Government to foot security bill in three Hackney Jewish schools

The three schools are among 39 nationwide that will get a grant of up to �2m for next year, amid concerns about anti-Semitic threats to pupils.

THE government is to pick up the cost of providing security guards at three Jewish faith schools in Hackney, amid concerns about anti-Semitic threats to pupils.

Ruth Lunzer Lubavitch Jewish Girls Primary School in Stamford Hill, Yesodey Hatorah Senior Girls’ School in Egerton Road and Simon Marks in Cazenove Road, both in Stoke Newington, are among 39 voluntary-aided faith schools across the UK that will share up to �2 million funding next year.

All state schools get funding to provide basic security measures such as perimeter fences, gates and CCTV, but parents at Jewish schools are often asked to pay for extra measures like security guards.

Parents at the Ruth Lunzer Lubavitch school decided they could no longer afford security guards two years ago, and volunteers have been manning the forts ever since.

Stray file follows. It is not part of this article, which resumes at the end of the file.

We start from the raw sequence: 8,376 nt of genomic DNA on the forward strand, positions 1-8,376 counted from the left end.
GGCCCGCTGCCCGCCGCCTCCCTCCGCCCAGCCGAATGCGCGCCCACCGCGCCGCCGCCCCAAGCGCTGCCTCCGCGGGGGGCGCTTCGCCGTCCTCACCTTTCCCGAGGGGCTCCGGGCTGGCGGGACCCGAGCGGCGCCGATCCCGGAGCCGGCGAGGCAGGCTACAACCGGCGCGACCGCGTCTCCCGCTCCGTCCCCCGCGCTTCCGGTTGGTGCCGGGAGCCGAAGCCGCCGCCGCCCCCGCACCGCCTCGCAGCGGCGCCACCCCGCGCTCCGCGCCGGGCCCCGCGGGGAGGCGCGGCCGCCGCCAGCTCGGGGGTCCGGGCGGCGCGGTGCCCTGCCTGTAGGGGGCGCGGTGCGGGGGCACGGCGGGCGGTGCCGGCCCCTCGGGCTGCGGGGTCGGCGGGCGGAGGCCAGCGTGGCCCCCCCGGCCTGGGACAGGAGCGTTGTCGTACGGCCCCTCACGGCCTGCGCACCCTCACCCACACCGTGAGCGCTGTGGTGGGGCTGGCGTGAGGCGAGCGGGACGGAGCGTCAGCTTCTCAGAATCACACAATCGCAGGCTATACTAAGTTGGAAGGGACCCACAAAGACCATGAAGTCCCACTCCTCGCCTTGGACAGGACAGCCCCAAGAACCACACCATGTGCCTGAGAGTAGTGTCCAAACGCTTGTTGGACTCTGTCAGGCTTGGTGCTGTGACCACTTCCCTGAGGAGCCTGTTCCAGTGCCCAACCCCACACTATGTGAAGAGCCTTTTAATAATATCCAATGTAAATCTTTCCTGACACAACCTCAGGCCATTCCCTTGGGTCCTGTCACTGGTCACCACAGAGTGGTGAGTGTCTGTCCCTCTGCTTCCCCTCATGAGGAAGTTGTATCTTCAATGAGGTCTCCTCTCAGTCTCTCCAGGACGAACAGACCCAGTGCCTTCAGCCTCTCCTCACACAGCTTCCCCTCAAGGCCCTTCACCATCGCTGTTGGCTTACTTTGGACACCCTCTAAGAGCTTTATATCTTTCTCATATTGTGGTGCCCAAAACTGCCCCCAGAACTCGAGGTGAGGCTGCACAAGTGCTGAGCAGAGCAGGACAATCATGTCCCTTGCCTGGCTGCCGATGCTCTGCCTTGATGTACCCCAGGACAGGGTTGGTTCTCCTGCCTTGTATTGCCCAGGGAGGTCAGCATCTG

Headteacher, Mrs Frieda Sudak, said the school has been broken into and vandalised three times over the last three years.

“I don’t want anxiety amongst the children, so I want to play it down, but the chair of governors is concerned and people are unhappy and don’t think we have had enough security,” said Ms Sudak.

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Yesodey Hatorah pays the security bill out of the school budget, which principal Rabbi Abraham Pinter estimates came to �40,000 last year.

He believes his school may have been on the hit list of international terrorist Carlos the Jackal, who shot Marks and Spencer president, Edward Sieff, at his London home in 1973.

Rabbi Pinter added: “At Simon Marks the playground with its high gates looks like Colditz - it’s ugly but sadly they need it, the gates are not there for the children not to get out.

“We have problems with the extreme right, in other words neo-Nazis and the extreme left, with people opposed to Israel,” he added.

The funding was confirmed on the last day of Chanukah, the Jewish festival of lights, when it is customary to give presents.

“What a wonderful Hannukah present - it wasn’t something they had to do and it’s nice they recognised our children had a right to feel secure in school,” added the rabbi.